Plattsburgh State’s Activities Coordination Board was able to have Comedian Tracey Ashley perform Sept. 21. Ashley made her audience laugh and cheer with real-life stories and social commentary about current events. She sat down with Cardinal Points for a short Q&A.
How was your first time in Plattsburgh?
Ashley: Good. Honestly, it was better than I expected because, you know, when a comic comes out this far, you’re not used to the area, it’s good to know what to expect. But Plattsburgh is a different area. You have to let people know, not because people are wary. It’s because where it’s located. My comic friends were teasing me. You gotta fly into Plattsburgh, get a limo, go do the show, drive to the ferry, get on the ferry, sail to Burlington, drive to Burlington, then get up the next morning to fly out. And I’m like yes, and my one comic friend was like you gotta get on a ferry and you gotta catch a dragon and you gotta go into a tunnel (Laughs). You know, they started making up all this crazy stuff that I wasn’t gonna have to do.
How did you get into comedy?
Ashley: In college, I was speech communication and theater arts. I always knew I wanted to be a comedian since I was a little girl. But I didn’t think it was something I would really pursue because I read an article many years ago when I was young about Richard Pryor in an interview. He talked about how hard it is to be a comedian and how poor you’ll be. And I thought man, I already came up poor, I can’t be poor again, you know? So I always said if I pursue comedy, it will be later in life. Well, that’s exactly what happened. I went to college. I worked on a cruise ship; I was the cruise director for a while. I got a job working in radio sales, sold some sports advertising for the Minnesota Vikings. I worked for a local radio station in the twin cities. I was making good money, making six figures a year. But I wasn’t happy. And something finally said it is time for you to pursue your career, your dream, and so one day I quite my job. My (former) boss said Tracey, you’re going to be broke and I said I know, but I’ll be happy.
Why do you prefer to perform in front of college audiences?
Ashley: I love doing college shows. I always say that college students, you guys still have a level of optimism about you that I love. Even if you guys don’t think so, I know so. I pay taxes, I see y’all. I feel like when I’m in front of a college crowd, I feel like I can talk about anything I want to, unless it’s a school with restrictions. And lately I’ve been trying not to do anymore of those. I can’t restrict myself anymore. I’m a comedian, I’m an artist — I want to be able to say what I want to say.
As a female comedian, do you think there is enough media coverage on female comedians or enough of them in the spotlight?
Ashley: Just like Viola David was talking about at the Emmy Awards, she said you can’t win an Emmy if the roles aren’t there for us. It’s the same thing. There [are] tons of female comics that are out there that are funny. There are tons of black female comics that are out there that are funny. We get not shine, get no mention, that get nothing. And I’ve seen these comics over the years and they get older and older and they’re funny, like where’s the opportunity? Why isn’t this person on TV? Then they get too old. The industry says you’re too old. I feel like there’s so much more that can be done. But more and more, I’m feeling like it’s something that really we have to do. You almost have to do it yourself. But it’s unfortunate that the business doesn’t get behind us more.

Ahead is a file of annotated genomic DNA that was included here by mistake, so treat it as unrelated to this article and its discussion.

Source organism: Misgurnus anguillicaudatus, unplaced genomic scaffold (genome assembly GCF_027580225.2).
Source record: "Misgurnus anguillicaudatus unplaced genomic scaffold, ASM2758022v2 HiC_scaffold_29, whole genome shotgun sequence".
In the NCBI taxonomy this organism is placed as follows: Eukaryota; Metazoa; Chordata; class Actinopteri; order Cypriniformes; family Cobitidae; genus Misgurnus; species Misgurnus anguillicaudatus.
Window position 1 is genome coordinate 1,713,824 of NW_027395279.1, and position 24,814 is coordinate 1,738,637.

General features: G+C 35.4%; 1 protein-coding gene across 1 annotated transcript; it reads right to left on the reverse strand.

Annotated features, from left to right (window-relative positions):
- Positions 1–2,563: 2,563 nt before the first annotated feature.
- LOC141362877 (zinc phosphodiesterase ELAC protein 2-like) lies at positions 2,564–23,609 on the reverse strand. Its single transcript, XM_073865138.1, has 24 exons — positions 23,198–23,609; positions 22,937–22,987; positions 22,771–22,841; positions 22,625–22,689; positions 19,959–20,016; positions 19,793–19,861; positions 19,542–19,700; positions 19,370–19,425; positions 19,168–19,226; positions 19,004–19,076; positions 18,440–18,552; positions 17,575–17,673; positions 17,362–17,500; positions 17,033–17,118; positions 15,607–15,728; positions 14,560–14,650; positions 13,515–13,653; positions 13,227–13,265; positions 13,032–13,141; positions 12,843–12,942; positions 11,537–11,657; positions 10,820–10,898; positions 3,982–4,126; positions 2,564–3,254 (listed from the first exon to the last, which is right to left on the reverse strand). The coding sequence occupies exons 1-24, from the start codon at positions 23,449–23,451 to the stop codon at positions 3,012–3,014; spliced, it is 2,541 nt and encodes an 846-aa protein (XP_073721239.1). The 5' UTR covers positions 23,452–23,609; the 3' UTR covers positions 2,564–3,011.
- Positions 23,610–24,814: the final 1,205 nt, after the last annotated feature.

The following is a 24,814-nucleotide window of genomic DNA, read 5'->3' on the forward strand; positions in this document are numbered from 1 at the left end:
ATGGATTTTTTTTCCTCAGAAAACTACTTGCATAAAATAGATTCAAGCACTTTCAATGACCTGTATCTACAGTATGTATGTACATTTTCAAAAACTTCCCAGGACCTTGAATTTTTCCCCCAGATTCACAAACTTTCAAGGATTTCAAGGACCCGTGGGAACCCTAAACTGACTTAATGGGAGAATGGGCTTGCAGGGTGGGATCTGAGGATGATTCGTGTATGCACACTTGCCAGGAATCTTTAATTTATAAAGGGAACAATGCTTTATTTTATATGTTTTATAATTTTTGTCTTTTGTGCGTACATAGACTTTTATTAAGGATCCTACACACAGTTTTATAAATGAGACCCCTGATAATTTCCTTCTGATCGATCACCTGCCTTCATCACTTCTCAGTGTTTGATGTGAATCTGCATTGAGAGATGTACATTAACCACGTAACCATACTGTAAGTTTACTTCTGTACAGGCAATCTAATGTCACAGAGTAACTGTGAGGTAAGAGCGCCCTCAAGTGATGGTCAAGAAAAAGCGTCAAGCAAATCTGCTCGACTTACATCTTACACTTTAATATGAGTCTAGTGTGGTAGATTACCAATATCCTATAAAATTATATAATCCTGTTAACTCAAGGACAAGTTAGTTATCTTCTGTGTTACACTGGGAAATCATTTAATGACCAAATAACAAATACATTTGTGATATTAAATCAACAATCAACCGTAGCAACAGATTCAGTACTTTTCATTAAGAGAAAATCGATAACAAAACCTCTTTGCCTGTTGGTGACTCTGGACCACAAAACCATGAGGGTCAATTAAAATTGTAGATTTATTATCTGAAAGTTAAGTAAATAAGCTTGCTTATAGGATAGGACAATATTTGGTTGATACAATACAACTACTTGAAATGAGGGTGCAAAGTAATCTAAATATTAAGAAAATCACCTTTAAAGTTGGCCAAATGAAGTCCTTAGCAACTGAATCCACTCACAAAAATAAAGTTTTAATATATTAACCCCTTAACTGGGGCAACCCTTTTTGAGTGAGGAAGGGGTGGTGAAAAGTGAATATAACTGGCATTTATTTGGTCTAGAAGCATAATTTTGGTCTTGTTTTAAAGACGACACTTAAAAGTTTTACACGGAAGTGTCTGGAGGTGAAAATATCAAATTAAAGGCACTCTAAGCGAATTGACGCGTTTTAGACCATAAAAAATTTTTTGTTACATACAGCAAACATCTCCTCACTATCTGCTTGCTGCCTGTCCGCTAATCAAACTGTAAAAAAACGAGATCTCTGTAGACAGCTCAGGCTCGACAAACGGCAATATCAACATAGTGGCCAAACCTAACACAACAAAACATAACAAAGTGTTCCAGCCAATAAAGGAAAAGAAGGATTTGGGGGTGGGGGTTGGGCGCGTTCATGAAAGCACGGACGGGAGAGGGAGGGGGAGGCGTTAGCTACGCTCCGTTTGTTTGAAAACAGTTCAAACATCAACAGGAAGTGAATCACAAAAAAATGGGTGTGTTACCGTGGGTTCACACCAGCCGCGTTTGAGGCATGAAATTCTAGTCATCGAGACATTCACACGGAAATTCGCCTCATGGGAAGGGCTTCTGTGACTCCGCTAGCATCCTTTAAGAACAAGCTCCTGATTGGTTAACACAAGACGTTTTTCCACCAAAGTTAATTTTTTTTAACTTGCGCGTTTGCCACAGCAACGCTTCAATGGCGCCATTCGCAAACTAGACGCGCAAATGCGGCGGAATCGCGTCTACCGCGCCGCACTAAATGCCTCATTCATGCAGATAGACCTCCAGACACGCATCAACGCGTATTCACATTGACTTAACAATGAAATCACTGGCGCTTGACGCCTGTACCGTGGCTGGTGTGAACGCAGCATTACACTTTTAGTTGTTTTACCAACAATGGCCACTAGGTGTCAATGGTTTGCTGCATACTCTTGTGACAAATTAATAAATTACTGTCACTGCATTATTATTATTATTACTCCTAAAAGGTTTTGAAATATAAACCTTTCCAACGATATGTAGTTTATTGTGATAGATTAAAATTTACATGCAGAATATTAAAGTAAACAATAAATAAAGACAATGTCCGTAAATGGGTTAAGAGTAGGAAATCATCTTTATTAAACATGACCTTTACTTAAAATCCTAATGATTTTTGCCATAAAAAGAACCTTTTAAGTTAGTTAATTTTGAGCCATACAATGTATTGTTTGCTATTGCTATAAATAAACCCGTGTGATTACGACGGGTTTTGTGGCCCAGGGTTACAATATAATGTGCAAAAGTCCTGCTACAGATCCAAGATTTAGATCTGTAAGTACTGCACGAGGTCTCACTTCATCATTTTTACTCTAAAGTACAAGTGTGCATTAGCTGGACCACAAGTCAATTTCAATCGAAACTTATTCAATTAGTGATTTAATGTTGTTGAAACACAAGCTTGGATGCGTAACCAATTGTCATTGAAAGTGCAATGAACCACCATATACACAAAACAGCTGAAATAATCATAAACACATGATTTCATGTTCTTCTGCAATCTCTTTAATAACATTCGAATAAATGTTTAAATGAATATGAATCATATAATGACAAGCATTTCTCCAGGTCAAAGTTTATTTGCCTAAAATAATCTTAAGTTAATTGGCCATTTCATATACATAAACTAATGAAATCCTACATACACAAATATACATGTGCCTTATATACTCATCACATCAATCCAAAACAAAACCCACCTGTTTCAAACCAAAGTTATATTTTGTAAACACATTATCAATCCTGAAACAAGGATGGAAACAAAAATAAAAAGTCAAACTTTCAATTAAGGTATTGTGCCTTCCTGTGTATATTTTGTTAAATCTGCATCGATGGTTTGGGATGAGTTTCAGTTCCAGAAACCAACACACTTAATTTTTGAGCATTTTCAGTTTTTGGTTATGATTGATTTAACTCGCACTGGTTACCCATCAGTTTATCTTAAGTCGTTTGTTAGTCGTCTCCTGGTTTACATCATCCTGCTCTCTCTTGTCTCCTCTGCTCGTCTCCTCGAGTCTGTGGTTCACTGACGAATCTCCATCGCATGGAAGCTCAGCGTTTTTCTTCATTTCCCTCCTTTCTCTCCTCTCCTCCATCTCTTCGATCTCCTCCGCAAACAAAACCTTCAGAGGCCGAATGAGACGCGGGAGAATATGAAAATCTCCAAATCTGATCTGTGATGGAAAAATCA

Describe your funniest audience?
Ashley: I did a show once and I spoke about going to Main. And this woman goes (Gasps), Oh, my God! And the whole row start laughing, and I said I just went to Maine! I never got that reaction before. I would say the funniest audiences to me are the audiences that are oohing and ahhing and groaning. Like they’ve never been anywhere. Like I do a joke, “like whites only.” OOOOO. Like they don’t realize, no, you’re supposed to laugh not react like, Oh my God, that’s the worst thing I’ve heard.
Who are some well-known comics you’ve met?
Ashley: I’ve met Wanda Sykes, first and foremost. I will always put her first. She’s like, she’s been great. I did a show for her, she’s one of my comedy heroes. So that was just a dream come true. I also worked and opened for David Chapelle, which was also amazing. I haven’t met Chris Rock yet. I really wanna meet Chris Rock. I just met Brad Garret from Everybody Loves Raymond. He has comedy club in Vegas and I’m gonna host one of his shows. I’m really excited about working for him. I’ve met a lot of old school people too, George Wallis. Daniel Tosh, I used to open for Daniel Tosh back in the day when I started. I know Amy Schumer, who just won an Emmy last night. I did Last Comic Standing: Season 5 with her. She’s awesome. Roseanne, I never worked with her, but I met her. She was a judge on Last Comic Standing. She told me I was a real comedian and that meant a lot. When you get the props from other comics that you’re a real comic, it means a lot.
Email Reggianie Francois at firstname.lastname@example.org